ROCKFORD, Ill. (WTVO) — After her son’s death, Phyllis Gallisath set out on a mission to help others struggling with their sexuality and gender identity.

Her son, Liam, came out as transgender at 15-years-old and became an advocate for the Rockford area’s LGBTQIA+ community.

“Liam was a great advocate for his own community,” she said. “He helped build a policy at Harlem High School to protect trans kids. He was out in the open about being trans, and I think if he were here, he’d be working alongside me and we’d be doing this work together.”

But, at age 18, Liam took his own life.

Gallisath founded the Liam Foundation to continue his mission and help others like him.

“After his passing, I wanted to do something for him. I wanted to get him a Christmas present the first year he was gone. So, I decided to do a name change for a trans individual, which, at the time, was $300 in Winnebago County,” she said.

One of the organization’s goals is to help those in the transgender community with their transition.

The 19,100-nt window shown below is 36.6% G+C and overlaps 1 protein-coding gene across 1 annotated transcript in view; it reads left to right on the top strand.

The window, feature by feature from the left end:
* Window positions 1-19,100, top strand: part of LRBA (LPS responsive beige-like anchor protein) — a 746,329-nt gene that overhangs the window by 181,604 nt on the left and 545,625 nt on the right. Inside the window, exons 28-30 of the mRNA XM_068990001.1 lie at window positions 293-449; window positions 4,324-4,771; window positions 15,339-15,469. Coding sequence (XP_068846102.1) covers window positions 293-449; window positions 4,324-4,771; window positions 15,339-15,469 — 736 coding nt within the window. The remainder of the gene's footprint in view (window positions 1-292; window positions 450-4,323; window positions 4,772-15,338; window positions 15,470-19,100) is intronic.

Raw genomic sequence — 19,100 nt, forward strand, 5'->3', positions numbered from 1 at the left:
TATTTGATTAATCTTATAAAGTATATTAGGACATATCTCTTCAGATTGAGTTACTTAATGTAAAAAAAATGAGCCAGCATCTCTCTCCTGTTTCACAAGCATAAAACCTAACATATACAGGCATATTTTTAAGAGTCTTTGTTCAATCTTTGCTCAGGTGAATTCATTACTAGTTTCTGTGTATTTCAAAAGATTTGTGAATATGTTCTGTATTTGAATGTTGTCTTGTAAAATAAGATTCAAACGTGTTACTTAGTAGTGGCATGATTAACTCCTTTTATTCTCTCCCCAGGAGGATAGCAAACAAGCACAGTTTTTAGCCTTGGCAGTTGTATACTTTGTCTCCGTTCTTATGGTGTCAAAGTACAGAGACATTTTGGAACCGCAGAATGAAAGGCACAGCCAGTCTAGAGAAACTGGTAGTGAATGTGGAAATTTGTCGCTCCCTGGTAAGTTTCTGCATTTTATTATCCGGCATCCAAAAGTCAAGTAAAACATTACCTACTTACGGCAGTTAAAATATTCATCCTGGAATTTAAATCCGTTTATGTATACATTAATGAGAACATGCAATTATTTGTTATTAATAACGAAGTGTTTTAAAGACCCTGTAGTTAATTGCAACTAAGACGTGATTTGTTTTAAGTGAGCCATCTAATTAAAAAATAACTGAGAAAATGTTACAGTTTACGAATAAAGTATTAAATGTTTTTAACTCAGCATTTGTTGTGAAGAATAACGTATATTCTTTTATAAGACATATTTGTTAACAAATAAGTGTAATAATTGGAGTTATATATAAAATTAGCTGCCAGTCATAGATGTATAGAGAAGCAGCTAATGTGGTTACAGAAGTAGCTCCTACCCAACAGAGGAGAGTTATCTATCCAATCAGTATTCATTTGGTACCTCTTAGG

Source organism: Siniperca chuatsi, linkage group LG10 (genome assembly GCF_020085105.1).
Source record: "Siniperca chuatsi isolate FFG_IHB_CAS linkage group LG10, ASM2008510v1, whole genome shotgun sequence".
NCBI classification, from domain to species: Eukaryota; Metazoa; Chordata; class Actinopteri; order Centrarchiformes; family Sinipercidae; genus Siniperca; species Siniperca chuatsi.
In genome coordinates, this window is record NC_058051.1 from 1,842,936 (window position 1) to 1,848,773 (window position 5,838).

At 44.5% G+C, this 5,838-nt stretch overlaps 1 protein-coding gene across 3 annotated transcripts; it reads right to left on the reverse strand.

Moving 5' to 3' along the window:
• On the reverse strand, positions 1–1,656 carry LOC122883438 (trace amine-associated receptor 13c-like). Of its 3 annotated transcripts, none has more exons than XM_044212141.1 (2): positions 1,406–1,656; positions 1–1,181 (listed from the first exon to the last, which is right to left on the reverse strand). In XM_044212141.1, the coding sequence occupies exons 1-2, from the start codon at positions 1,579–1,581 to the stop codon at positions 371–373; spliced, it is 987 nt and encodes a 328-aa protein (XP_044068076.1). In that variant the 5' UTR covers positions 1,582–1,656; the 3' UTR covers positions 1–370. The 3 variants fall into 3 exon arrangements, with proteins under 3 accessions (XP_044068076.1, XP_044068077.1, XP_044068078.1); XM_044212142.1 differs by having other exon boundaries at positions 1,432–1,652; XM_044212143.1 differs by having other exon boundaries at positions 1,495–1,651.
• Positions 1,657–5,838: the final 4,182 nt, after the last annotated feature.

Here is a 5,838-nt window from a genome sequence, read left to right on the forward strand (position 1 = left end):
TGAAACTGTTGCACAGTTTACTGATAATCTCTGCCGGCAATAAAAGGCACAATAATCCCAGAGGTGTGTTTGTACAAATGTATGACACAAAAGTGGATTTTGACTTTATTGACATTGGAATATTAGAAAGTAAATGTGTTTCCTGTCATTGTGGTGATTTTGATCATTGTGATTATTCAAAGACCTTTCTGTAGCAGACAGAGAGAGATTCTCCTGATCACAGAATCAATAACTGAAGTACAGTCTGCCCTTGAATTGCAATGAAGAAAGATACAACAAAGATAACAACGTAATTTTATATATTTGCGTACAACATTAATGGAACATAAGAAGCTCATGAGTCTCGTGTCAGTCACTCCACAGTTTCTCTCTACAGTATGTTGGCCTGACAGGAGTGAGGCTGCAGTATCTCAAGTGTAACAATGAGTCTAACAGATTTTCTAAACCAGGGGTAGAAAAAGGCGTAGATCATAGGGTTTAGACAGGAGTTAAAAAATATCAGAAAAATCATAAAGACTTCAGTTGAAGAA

Lucian Kuranz says the foundation helped him get started on hormone therapy.,

“Doing that on my own would have been incredibly nerve-wracking, and I just would’ve been really scared to do it on my own,” Kuranz said. “So, having them there to help me was just a game-changer for somebody like me.”

The foundation also helped Jay Swanson change his name in court earlier this month.

“It’s one thing to be able to access resources with whatever name you choose, but it’s another to have that congruence in yourself that my ID reflects who I really am,” Swanson said.

Swanson said that having an advocate for the LGBTQIA+ community in Rockford is something that’s sorely needed.

“We are people and we just want to live our lives, and the way that society is set up, there are so many barriers to that,” Swanson said.


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